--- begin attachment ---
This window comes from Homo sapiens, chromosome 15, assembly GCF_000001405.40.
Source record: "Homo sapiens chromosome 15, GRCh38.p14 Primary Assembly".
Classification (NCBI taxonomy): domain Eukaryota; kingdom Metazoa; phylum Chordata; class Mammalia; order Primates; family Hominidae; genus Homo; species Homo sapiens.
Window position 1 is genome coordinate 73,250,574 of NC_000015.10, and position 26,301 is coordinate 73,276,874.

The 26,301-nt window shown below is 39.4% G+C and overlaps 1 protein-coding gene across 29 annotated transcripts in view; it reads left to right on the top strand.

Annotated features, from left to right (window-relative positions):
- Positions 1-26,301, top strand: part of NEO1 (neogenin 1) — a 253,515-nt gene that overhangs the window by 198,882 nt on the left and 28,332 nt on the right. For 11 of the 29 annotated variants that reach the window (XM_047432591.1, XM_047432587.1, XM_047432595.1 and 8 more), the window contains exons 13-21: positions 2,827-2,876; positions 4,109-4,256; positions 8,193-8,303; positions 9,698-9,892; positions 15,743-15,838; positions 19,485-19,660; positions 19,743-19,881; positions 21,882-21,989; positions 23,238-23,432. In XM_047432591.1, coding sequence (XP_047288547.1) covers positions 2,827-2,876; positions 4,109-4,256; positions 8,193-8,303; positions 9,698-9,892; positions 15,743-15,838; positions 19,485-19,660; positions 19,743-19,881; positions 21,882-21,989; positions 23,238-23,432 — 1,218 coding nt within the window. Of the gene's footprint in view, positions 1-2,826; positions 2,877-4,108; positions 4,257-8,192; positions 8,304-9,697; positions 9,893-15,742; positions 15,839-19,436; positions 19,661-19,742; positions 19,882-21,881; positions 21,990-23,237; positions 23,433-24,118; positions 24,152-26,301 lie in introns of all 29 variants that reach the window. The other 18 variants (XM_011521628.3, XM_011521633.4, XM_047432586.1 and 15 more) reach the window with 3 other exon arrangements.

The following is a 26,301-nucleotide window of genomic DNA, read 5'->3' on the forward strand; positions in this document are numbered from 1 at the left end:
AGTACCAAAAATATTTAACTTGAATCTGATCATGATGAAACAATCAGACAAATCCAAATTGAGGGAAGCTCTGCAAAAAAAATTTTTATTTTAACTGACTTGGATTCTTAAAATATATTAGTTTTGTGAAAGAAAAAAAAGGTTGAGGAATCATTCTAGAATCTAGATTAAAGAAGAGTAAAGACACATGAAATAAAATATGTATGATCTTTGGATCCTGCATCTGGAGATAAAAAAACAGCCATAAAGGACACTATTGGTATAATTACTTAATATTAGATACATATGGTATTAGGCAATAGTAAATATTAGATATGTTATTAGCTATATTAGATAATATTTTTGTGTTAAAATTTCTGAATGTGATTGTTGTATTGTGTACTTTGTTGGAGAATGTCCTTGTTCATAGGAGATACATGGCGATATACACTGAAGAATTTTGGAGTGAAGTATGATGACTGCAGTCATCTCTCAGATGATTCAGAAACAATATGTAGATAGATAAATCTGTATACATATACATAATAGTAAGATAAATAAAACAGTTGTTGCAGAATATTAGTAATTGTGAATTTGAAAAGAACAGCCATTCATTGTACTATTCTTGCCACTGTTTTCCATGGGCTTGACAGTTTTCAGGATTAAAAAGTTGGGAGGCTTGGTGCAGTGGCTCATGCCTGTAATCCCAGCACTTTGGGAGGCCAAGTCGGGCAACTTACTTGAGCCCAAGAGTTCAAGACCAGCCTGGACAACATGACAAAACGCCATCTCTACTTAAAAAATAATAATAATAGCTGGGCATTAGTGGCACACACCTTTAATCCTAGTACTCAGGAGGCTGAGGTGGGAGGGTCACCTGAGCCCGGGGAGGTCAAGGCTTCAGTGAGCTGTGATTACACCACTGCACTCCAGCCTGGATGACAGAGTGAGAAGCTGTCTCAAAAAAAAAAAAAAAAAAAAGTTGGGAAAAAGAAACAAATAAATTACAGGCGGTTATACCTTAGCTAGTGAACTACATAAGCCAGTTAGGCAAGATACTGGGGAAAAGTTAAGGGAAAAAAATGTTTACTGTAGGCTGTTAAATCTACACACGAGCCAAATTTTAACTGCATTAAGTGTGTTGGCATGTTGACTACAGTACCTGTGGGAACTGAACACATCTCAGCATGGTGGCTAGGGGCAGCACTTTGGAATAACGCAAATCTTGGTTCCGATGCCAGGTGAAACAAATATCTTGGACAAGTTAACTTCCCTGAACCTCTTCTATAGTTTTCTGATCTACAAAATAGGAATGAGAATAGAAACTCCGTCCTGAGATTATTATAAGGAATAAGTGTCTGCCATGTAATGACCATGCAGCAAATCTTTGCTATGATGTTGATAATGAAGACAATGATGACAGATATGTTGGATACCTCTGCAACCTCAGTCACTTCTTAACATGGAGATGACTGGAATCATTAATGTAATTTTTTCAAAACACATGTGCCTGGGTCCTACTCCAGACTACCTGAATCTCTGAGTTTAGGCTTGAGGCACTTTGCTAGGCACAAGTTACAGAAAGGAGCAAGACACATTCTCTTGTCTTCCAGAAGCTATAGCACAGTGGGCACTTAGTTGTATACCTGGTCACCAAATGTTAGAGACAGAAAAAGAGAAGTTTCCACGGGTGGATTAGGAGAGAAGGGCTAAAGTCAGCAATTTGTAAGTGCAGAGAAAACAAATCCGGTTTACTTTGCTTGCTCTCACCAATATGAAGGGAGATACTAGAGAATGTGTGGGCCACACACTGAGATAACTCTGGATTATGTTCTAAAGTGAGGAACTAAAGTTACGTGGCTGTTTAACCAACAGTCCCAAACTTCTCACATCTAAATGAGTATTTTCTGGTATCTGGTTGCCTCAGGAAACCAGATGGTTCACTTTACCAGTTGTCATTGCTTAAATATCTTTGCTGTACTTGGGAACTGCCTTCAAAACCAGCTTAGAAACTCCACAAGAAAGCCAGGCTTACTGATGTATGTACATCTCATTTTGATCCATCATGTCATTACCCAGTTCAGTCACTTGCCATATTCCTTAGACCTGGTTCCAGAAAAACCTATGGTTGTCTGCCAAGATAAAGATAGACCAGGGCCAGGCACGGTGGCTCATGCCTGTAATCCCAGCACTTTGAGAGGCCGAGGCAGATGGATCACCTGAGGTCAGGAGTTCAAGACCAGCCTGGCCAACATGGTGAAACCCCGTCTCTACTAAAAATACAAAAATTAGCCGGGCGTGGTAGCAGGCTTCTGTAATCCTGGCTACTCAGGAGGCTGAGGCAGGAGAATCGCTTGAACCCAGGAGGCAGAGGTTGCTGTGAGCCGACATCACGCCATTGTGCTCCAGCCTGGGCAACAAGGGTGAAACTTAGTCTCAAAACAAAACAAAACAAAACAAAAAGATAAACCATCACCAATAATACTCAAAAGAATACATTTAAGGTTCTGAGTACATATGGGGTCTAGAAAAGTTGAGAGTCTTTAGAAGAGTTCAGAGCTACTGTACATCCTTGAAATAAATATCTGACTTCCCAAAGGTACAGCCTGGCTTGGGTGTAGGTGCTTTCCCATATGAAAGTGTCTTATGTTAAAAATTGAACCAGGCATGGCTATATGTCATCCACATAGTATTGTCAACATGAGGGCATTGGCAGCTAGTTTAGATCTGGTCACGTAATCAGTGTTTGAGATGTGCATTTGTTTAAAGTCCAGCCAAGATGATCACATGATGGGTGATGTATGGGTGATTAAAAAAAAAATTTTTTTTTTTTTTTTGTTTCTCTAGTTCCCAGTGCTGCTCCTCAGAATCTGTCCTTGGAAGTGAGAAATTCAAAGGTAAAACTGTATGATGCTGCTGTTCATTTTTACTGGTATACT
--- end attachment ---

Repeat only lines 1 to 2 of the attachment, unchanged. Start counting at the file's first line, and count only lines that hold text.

This window comes from Homo sapiens, chromosome 15, assembly GCF_000001405.40.
Source record: "Homo sapiens chromosome 15, GRCh38.p14 Primary Assembly".